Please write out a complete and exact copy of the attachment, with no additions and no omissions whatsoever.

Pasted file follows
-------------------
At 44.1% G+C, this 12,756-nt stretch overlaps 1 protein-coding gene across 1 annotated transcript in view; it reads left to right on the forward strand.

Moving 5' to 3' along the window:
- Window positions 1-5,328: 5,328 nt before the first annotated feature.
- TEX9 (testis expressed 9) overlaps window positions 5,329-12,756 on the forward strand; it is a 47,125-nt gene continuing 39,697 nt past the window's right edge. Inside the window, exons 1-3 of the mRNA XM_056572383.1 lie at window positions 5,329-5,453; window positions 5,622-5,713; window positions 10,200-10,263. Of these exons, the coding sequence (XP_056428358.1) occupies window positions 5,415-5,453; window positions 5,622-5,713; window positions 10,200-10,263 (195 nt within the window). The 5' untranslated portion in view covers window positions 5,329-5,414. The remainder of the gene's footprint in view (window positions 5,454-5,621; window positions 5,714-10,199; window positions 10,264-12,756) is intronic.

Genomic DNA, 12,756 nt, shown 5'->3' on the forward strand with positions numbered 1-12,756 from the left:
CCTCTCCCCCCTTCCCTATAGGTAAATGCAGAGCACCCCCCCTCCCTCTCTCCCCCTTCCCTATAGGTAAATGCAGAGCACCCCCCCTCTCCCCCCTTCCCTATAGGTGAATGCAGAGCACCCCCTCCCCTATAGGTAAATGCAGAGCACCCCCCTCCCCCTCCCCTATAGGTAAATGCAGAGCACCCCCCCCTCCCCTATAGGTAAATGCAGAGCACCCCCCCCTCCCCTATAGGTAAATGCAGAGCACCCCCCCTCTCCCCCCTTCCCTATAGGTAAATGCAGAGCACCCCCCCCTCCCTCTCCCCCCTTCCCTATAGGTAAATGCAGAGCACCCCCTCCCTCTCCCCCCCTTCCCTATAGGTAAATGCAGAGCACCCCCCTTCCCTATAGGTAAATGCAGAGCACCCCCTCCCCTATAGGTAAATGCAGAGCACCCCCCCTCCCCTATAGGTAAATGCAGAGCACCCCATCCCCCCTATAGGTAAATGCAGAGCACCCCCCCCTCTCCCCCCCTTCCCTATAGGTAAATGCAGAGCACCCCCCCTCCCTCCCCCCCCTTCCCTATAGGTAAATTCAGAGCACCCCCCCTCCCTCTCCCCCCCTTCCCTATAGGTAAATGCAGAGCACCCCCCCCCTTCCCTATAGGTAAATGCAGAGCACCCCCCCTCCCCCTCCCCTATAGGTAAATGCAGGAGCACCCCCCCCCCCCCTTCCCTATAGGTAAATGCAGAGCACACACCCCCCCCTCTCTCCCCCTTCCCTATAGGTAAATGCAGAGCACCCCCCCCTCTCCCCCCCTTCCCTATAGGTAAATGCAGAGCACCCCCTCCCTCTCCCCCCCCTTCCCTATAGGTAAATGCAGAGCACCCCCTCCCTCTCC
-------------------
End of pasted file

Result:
At 44.1% G+C, this 12,756-nt stretch overlaps 1 protein-coding gene across 1 annotated transcript in view; it reads left to right on the forward strand.

Moving 5' to 3' along the window:
- Window positions 1-5,328: 5,328 nt before the first annotated feature.
- TEX9 (testis expressed 9) overlaps window positions 5,329-12,756 on the forward strand; it is a 47,125-nt gene continuing 39,697 nt past the window's right edge. Inside the window, exons 1-3 of the mRNA XM_056572383.1 lie at window positions 5,329-5,453; window positions 5,622-5,713; window positions 10,200-10,263. Of these exons, the coding sequence (XP_056428358.1) occupies window positions 5,415-5,453; window positions 5,622-5,713; window positions 10,200-10,263 (195 nt within the window). The 5' untranslated portion in view covers window positions 5,329-5,414. The remainder of the gene's footprint in view (window positions 5,454-5,621; window positions 5,714-10,199; window positions 10,264-12,756) is intronic.

Genomic DNA, 12,756 nt, shown 5'->3' on the forward strand with positions numbered 1-12,756 from the left:
CCTCTCCCCCCTTCCCTATAGGTAAATGCAGAGCACCCCCCCTCCCTCTCTCCCCCTTCCCTATAGGTAAATGCAGAGCACCCCCCCTCTCCCCCCTTCCCTATAGGTGAATGCAGAGCACCCCCTCCCCTATAGGTAAATGCAGAGCACCCCCCTCCCCCTCCCCTATAGGTAAATGCAGAGCACCCCCCCCTCCCCTATAGGTAAATGCAGAGCACCCCCCCCTCCCCTATAGGTAAATGCAGAGCACCCCCCCTCTCCCCCCTTCCCTATAGGTAAATGCAGAGCACCCCCCCCTCCCTCTCCCCCCTTCCCTATAGGTAAATGCAGAGCACCCCCTCCCTCTCCCCCCCTTCCCTATAGGTAAATGCAGAGCACCCCCCTTCCCTATAGGTAAATGCAGAGCACCCCCTCCCCTATAGGTAAATGCAGAGCACCCCCCCTCCCCTATAGGTAAATGCAGAGCACCCCATCCCCCCTATAGGTAAATGCAGAGCACCCCCCCCTCTCCCCCCCTTCCCTATAGGTAAATGCAGAGCACCCCCCCTCCCTCCCCCCCCTTCCCTATAGGTAAATTCAGAGCACCCCCCCTCCCTCTCCCCCCCTTCCCTATAGGTAAATGCAGAGCACCCCCCCCCTTCCCTATAGGTAAATGCAGAGCACCCCCCCTCCCCCTCCCCTATAGGTAAATGCAGGAGCACCCCCCCCCCCCCTTCCCTATAGGTAAATGCAGAGCACACACCCCCCCCTCTCTCCCCCTTCCCTATAGGTAAATGCAGAGCACCCCCCCCTCTCCCCCCCTTCCCTATAGGTAAATGCAGAGCACCCCCTCCCTCTCCCCCCCCTTCCCTATAGGTAAATGCAGAGCACCCCCTCCCTCTCC